Angry Rwandans have held a demonstration against President Paul Kagame, demanding an end to dictatorial tendencies. The few dozens from the Rwandan opposition protested yesterday afternoon on the plaza in front of the Parliament in the Netherlands. Reports say they they cried "liberty" and "democracy".
| Issues of opposition at hand |
"As it is raining ... most of them are gone," said Rwandan, Lin Muyizere, one of the protesters. He said there were easily seventy people or perhaps even eighty. “Now we are only a small forty…”
"The purpose of our demonstration is to demand that the Rwandan government stops prosecuting the democratic opposition in Rwanda. Let the President of the UDF Victoire Ingabire, who is confronted daily by the Rwandan police, be free. Give Victoire the opportunity and freedom to work," said Muyizere.
But since the Netherlands has good relations with the government of President Paul Kagame, the Dutch government does not seem to move on the issue. The Ingabire case does not seem a not a real concern to the Dutch.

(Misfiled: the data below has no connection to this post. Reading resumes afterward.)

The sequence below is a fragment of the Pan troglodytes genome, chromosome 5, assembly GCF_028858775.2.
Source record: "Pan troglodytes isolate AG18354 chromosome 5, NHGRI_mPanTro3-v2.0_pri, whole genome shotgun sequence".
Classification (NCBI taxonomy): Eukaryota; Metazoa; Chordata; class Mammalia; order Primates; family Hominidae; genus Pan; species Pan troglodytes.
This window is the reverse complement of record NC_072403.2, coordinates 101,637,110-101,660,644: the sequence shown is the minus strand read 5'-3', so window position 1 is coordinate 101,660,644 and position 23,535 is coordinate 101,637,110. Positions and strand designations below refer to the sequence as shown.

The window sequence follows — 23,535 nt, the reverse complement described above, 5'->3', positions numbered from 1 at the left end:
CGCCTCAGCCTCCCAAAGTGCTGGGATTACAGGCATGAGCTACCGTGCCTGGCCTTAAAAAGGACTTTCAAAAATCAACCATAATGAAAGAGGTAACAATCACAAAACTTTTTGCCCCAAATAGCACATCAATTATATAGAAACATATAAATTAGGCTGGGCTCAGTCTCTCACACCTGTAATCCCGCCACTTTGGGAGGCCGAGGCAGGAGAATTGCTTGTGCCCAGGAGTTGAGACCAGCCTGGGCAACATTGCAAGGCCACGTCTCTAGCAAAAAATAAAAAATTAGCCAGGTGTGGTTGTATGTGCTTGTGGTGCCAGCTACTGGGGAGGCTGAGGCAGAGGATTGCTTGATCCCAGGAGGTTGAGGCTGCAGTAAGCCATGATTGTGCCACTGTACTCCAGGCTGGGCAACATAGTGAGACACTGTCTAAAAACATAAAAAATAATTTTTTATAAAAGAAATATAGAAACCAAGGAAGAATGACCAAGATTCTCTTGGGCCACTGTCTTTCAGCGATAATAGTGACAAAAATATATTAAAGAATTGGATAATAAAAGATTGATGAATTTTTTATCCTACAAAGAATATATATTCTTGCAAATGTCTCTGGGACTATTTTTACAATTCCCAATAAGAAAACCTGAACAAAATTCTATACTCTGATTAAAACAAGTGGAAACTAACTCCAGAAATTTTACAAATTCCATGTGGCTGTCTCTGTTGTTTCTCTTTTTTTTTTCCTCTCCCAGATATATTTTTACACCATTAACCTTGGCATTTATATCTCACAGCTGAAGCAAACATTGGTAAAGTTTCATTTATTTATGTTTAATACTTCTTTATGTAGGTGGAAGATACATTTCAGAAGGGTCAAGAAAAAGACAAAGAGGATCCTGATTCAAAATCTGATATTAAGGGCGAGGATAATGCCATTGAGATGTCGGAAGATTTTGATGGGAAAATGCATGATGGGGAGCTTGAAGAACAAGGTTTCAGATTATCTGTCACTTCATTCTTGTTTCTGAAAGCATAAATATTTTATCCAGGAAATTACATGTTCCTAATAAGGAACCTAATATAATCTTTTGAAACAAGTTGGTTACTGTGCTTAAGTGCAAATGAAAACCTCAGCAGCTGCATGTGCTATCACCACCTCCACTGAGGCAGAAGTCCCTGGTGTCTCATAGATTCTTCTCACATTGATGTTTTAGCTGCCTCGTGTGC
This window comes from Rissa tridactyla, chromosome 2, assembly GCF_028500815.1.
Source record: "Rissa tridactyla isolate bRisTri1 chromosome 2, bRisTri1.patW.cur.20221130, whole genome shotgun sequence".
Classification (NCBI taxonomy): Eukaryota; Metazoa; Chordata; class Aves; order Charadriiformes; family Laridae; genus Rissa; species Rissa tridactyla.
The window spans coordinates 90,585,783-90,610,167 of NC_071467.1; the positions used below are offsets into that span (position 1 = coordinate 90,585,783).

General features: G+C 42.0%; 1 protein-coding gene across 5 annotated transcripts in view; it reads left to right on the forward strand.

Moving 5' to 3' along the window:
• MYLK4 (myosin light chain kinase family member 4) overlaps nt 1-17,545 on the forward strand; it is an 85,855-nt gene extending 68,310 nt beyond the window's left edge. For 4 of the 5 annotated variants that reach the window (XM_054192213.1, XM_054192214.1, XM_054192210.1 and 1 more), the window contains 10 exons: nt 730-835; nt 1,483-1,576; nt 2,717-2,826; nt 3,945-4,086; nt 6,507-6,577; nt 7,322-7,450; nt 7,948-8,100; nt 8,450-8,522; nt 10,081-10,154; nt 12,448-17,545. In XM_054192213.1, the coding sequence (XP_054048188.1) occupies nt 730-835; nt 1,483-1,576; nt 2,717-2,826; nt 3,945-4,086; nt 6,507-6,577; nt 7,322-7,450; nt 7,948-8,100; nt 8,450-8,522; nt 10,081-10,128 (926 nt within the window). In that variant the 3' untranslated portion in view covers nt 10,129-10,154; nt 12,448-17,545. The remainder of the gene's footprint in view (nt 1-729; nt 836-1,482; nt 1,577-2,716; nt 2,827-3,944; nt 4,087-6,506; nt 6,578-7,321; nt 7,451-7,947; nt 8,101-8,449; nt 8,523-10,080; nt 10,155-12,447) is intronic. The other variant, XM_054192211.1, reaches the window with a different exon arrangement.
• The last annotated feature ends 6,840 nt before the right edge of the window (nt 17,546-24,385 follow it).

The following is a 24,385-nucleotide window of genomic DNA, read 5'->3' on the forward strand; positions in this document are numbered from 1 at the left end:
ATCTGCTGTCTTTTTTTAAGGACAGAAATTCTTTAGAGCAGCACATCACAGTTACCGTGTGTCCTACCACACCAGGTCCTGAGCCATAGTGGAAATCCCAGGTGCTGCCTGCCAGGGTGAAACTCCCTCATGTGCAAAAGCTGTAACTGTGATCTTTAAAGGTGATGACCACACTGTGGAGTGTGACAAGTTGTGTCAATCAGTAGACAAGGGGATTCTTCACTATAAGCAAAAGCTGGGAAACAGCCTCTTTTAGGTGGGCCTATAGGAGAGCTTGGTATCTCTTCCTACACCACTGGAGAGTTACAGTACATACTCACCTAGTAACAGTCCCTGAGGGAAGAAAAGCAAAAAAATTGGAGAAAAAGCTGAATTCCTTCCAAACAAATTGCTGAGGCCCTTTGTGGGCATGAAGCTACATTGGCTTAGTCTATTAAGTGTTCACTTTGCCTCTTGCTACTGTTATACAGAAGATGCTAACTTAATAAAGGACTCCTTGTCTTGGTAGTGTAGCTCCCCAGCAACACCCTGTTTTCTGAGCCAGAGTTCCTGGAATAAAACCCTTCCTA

"I do not think the Netherlands should become involved in politics within Rwanda," said the Dutch Parliamentarian Ewout Irrgang (Socialist Party) who visited Rwanda in early January. Irrang had other administrative priorities on Wednesday that prevented him from attending the demonstrations. "Yet the Dutch government could approach the government of Kagame and tell him he should hold proper elections."
Muyizere said authorities in the Netherlands said they cannot take a direct action against the Rwandan government.
“That on a diplomatic level, they try to follow closely the case in Rwanda. We cannot continue alone. We want to work with the other countries of the European Union,” Muyizere said.
In Rwanda, Ingabire is accused of having offended the post-genocide constitution which prohibits actions that could incite a conflict. She has been accosted on the street, interrogated several times and is prohibited from leaving Rwanda. She seeks to challenge President Kagame for office in elections later this year. According to several human rights organizations, the law would actually be used to suppress the opposition.
After a long period in exile in the Netherlands, Victoire Ingabire returned home in January with the goal to participate in the presidential elections in August.
Additional information from Radio Netherlands Worldwid